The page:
Meet Bob, Bob Arctor is the head of a drug ring. Meet Fred, a narcotics detective for the city of Anaheim. They are the same man.
The choice of roto animation is not just for fun's sake by Richard Linklater, it is used as a metaphor for what you are watching. It looks like real-life, but there is a thin separation from reality that hazes your judgement. That haze is reflected in Bob/Fred whose own dependence on Substance D is causing a rift in his mind.
Mental illness is depicted through Barris (Robert Downey Jr.) and Luckman (Woody Harrelson), Arctor's two main flackies with varying levels of psychosis. The two spend a majority of their days discussing alternative theories as to who is really responsible for their troubles. Most of these theories often lead back to the government. Ironically enough the government in charge of the rehabilitation clinic is the hub for the designer drug that is destroying the minds of citizens.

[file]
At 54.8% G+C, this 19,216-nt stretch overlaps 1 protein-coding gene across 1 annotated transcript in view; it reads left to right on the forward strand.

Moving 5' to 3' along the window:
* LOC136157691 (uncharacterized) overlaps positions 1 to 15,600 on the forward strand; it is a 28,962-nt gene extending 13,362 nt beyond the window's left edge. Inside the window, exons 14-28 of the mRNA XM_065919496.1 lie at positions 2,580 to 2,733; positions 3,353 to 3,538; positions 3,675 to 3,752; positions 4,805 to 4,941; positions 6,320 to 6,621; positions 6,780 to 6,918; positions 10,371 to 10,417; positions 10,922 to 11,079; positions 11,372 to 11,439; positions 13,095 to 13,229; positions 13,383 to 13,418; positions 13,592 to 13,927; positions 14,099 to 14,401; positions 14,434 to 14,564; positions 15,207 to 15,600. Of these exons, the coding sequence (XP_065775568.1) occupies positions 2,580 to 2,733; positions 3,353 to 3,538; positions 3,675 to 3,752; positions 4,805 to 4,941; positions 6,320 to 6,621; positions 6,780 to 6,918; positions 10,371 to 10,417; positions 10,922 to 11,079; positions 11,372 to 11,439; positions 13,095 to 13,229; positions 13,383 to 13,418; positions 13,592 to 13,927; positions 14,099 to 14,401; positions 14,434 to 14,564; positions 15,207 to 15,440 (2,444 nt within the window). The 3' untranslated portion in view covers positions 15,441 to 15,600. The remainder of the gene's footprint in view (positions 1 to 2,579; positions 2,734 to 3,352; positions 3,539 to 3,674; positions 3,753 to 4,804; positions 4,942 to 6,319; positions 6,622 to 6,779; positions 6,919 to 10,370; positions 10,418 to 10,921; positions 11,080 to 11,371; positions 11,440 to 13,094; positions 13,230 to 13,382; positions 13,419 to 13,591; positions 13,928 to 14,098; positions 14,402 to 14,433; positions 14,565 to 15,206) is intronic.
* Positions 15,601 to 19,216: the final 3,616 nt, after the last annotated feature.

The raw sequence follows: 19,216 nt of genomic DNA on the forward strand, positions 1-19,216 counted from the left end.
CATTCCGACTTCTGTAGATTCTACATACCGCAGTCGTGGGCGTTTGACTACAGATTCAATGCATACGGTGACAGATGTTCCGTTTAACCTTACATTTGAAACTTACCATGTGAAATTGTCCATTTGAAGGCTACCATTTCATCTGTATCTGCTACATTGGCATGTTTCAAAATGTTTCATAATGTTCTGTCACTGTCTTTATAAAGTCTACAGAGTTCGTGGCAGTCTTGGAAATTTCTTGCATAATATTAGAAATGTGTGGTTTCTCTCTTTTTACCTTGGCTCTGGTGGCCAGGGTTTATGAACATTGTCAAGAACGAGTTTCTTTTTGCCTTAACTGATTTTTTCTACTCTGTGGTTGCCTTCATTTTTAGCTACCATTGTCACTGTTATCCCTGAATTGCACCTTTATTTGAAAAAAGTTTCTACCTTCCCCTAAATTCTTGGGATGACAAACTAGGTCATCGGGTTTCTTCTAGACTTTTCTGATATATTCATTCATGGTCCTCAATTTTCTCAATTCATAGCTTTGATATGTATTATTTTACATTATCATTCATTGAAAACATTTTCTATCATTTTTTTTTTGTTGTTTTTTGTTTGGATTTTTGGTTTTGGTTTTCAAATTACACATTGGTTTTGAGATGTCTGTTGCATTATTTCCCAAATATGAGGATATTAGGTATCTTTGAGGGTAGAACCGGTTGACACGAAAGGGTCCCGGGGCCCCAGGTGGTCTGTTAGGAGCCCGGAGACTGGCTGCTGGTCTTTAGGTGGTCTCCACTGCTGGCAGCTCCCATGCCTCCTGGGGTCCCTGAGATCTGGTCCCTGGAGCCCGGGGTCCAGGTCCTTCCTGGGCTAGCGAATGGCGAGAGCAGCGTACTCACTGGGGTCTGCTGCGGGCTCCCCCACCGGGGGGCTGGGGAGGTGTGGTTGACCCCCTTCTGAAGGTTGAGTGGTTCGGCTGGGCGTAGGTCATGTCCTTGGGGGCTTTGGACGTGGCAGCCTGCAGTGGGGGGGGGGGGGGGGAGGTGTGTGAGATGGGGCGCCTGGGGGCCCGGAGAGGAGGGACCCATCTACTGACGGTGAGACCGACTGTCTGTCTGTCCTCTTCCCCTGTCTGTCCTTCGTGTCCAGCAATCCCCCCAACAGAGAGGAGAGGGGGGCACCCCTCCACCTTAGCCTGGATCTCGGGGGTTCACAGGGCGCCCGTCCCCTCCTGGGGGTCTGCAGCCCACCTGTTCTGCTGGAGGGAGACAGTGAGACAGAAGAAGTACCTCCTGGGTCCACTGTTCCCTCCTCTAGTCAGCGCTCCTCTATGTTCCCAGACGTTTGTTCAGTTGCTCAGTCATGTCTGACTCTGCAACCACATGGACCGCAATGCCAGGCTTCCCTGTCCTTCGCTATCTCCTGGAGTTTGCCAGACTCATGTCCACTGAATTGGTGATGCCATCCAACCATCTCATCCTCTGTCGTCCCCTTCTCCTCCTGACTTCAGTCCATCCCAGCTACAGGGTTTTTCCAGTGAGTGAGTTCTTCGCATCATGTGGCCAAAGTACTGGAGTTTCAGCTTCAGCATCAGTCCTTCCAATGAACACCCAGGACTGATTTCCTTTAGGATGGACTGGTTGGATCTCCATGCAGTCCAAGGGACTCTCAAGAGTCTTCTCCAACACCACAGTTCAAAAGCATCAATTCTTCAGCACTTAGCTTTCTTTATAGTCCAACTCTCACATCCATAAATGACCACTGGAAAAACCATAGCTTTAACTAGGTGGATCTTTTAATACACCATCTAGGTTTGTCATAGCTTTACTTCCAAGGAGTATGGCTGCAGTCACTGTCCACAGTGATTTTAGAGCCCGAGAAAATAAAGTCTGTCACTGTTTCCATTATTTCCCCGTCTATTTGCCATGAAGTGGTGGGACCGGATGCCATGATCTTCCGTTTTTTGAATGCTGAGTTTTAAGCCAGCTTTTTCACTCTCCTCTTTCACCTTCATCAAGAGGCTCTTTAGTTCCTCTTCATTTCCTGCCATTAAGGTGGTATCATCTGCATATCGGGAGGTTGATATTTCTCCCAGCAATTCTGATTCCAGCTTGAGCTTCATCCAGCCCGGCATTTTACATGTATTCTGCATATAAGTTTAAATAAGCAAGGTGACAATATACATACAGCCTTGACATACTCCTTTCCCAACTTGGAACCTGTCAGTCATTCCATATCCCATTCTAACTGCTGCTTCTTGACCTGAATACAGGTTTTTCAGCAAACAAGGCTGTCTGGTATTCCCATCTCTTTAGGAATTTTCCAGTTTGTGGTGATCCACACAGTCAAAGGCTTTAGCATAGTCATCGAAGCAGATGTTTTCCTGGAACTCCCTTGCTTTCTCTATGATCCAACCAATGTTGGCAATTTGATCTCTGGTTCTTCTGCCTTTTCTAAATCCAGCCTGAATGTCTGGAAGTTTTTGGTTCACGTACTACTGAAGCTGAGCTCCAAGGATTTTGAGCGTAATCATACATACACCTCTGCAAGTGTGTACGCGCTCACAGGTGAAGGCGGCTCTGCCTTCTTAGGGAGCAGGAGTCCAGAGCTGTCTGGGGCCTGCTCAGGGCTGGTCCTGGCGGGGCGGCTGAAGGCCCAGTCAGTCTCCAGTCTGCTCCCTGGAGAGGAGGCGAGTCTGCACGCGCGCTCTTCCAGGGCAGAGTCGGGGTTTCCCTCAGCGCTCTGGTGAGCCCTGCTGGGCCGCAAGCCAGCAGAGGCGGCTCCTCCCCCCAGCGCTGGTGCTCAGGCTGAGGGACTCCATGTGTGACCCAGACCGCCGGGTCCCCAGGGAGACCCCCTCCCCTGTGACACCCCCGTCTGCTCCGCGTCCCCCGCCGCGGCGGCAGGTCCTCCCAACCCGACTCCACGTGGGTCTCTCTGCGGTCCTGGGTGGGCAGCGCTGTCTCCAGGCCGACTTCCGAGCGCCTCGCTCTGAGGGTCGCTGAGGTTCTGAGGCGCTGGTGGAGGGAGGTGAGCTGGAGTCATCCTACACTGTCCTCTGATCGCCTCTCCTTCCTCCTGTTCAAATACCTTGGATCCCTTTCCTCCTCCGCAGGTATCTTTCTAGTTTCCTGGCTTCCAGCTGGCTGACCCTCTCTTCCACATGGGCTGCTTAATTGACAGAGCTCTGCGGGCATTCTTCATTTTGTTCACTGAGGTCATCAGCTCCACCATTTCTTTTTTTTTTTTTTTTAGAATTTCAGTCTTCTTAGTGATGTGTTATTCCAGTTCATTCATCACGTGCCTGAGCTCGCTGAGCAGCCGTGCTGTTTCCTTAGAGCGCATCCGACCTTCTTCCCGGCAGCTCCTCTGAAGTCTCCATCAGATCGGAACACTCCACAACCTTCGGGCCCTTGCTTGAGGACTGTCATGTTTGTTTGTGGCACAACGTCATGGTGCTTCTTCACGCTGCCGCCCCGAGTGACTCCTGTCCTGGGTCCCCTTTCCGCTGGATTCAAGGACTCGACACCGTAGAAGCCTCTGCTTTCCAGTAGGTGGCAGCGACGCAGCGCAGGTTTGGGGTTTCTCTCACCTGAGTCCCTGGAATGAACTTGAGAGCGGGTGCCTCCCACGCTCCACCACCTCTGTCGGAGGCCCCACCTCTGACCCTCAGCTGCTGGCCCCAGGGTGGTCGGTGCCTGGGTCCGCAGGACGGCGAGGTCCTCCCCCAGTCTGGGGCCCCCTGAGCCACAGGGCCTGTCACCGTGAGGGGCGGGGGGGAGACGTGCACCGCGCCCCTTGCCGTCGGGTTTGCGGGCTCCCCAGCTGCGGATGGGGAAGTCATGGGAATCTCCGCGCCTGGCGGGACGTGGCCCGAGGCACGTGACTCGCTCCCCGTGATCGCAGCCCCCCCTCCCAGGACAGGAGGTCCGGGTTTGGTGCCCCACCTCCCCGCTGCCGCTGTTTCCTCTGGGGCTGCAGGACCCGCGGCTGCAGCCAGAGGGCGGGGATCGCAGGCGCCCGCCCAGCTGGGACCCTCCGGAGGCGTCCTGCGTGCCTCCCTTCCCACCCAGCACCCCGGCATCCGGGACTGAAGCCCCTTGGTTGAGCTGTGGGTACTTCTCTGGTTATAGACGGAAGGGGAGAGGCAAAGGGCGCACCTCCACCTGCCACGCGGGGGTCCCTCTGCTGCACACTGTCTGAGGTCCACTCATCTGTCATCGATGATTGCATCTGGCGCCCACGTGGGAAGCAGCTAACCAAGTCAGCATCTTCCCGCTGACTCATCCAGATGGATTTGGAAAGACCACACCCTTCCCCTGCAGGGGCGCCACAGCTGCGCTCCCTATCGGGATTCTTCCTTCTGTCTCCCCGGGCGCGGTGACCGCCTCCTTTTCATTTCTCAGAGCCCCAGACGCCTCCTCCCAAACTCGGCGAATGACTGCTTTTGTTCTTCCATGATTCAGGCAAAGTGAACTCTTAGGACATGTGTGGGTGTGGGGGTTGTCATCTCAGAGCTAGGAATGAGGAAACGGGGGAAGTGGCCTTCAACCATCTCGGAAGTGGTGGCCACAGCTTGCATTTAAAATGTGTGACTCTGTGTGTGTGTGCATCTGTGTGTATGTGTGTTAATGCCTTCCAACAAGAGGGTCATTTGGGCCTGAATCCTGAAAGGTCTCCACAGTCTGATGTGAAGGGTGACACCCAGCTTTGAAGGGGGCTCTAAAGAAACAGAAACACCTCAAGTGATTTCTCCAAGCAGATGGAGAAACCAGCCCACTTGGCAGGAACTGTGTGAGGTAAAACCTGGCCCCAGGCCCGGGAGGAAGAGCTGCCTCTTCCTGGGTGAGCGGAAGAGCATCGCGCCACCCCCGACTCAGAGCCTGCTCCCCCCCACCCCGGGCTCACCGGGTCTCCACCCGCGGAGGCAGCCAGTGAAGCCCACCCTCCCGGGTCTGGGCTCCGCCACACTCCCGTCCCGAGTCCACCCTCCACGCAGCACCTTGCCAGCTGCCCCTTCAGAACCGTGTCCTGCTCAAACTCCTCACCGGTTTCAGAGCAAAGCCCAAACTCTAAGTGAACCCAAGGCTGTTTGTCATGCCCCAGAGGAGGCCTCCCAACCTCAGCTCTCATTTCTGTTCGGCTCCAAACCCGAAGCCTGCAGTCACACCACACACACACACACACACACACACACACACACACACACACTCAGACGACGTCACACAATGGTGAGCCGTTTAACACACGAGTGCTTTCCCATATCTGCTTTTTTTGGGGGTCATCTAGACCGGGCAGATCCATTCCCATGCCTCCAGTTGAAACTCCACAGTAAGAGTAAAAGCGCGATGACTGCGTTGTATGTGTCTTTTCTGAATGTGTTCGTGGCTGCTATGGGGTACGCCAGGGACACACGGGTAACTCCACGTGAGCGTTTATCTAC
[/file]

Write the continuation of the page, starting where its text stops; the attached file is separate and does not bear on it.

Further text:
Drug culture has been more widely accepted in this day and age (see the effect of The Big Lebowski and weed culture in general) but what A Scanner Darkly presents is far more serious than a look at drug addicts and the minutiae of their lives. A society that justifies killing for a larger purpose faces greater concerns than drug problems. Mainly, how to look themselves in the mirror.